2) Modern under the shingle, flat screens

Aluminum or steel preferred. Do not use plastic. These let the water in and keep out most of the debris. Easy to clean, and work on most all homes.

For the purpose of this article, this second category will contain all screen type products which install under the shingle and securely fastened across the gutter.

To summarize this category, these products usually provide the best bang for the buck. And are usually the most effective for your average Atlanta metro home, or any home for that matter, which may have valleys / inside gutter corners as most people do. If valleys / inside gutter corners are present, as they are for most homes, products in this category are the best possible protection available, unless you’re interested in overflowing gutters (see covers in category 3).

These represent the newer modified version of the first category of covers. And while the first category of covers should never be depended on for any positive benefit. The covers in this category can provide quite a benefit, if you don’t think you ever have to clean the gutters again. These covers resolve most all of the issues associated with the old style clip on screen. They slide up under the shingles, such that debris that slides down the roof remains on top of the cover and not under the cover. They securely fastened across the face of the gutter, (we install two screws on each cover across the upper lip of the gutter with zero detriments to the gutter and absolute security to the covers). Most of these products are made of aluminum, such that they will never rust. Don’t use any made of plastic materials. Plastic covers of this design are available at the large big box retailers, but the plastic will quickly fall apart in the harsh conditions up on your roof (UV rays from the sun, and the weight of the debris).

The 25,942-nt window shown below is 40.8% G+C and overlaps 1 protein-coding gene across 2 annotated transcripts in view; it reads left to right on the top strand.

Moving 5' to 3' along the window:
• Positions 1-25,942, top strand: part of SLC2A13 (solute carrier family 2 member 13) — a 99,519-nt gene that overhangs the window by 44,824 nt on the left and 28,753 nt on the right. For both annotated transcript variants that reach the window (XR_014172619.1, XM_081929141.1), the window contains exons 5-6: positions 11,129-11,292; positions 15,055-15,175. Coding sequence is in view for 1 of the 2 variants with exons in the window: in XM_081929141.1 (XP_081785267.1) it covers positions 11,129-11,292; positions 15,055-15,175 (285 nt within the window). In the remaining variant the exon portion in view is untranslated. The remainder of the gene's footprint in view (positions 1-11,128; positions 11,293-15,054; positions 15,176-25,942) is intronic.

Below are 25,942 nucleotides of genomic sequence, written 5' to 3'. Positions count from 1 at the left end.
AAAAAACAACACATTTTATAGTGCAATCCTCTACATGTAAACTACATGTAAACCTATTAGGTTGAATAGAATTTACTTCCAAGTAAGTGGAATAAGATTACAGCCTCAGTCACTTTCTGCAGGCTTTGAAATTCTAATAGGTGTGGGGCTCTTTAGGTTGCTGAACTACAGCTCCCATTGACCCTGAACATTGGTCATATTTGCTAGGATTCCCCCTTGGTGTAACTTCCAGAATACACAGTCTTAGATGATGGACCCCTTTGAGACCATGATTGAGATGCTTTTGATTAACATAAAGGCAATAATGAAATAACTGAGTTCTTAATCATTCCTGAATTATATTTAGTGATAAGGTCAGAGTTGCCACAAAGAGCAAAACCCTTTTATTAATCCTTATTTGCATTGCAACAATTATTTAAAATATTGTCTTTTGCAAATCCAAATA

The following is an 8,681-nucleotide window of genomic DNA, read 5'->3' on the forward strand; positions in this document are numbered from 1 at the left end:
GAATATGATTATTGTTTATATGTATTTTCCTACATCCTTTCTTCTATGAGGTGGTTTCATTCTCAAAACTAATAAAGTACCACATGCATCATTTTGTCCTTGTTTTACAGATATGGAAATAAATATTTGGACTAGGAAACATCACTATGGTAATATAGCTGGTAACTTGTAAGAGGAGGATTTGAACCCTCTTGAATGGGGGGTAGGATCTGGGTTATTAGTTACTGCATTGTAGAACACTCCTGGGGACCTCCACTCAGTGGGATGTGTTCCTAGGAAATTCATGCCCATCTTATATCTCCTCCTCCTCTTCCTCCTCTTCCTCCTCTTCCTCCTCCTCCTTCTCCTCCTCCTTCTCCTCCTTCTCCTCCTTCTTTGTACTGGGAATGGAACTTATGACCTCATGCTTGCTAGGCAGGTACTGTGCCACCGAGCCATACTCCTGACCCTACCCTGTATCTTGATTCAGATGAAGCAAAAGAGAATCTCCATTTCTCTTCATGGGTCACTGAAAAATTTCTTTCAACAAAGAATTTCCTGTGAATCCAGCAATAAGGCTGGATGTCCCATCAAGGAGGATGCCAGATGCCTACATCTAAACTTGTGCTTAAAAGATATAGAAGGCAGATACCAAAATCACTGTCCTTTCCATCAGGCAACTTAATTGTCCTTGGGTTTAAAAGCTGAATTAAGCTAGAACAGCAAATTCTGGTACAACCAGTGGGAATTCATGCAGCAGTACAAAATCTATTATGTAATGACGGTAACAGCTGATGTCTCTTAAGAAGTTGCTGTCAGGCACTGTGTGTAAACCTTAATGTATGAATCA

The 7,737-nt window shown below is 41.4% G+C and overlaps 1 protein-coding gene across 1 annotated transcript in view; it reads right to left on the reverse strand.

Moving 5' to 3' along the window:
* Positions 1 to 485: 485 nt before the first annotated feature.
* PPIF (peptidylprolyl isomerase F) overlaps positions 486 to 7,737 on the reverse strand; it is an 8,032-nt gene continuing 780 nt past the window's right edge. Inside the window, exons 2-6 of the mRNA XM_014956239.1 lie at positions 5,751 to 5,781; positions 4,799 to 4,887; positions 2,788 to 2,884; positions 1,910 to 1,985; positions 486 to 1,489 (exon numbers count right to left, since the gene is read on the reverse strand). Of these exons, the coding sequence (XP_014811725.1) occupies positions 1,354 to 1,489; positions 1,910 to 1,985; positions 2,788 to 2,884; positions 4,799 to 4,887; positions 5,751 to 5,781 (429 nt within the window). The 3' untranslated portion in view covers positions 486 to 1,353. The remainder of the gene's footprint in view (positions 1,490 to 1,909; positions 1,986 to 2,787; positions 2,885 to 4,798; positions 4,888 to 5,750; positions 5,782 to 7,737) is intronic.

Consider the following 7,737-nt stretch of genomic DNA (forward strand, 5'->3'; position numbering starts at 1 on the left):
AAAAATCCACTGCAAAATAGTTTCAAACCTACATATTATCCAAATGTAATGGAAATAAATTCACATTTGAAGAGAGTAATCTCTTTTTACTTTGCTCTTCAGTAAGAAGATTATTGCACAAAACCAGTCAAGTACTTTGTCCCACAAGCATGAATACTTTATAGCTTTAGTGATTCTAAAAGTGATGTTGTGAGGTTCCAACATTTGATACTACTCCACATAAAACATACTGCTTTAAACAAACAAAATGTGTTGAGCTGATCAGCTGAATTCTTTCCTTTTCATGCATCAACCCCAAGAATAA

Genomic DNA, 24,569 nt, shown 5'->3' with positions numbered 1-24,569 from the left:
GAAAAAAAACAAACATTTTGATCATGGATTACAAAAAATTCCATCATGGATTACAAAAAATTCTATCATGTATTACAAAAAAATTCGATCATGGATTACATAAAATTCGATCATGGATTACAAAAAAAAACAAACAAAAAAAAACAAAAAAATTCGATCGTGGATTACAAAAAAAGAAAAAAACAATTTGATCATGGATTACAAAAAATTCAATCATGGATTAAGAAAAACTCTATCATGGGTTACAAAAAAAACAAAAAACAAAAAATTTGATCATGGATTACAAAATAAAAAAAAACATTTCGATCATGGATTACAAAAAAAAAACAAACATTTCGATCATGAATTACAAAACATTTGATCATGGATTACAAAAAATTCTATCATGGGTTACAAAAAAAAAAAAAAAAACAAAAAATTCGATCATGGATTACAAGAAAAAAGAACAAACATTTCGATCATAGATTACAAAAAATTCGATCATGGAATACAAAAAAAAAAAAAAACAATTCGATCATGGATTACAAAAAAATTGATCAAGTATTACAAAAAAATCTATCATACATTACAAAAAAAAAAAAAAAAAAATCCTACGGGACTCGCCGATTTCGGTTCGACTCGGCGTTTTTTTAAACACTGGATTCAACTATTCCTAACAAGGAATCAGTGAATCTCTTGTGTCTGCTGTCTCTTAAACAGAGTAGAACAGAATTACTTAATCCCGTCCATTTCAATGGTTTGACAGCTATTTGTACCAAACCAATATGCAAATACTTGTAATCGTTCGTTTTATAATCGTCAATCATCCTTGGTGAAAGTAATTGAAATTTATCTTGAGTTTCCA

So why then you ask should you install these covers? If you still have to clean the gutters? Well, that’s a great question. The answer is, with a properly installed cover from this category, most debris will be kept out of the gutters. Yes, this debris will accumulate on top of the gutters, and in your valleys, behind your chimneys, and all the other pesky little areas. However, did you notice the debris does not accumulate inside the gutters?  These covers will allow your gutters to continue to drain properly even after the accumulation of much debris. Yet it is necessary to clean this debris off your roof, shingles, gutters and covers themselves or you will eventually encounter other issues.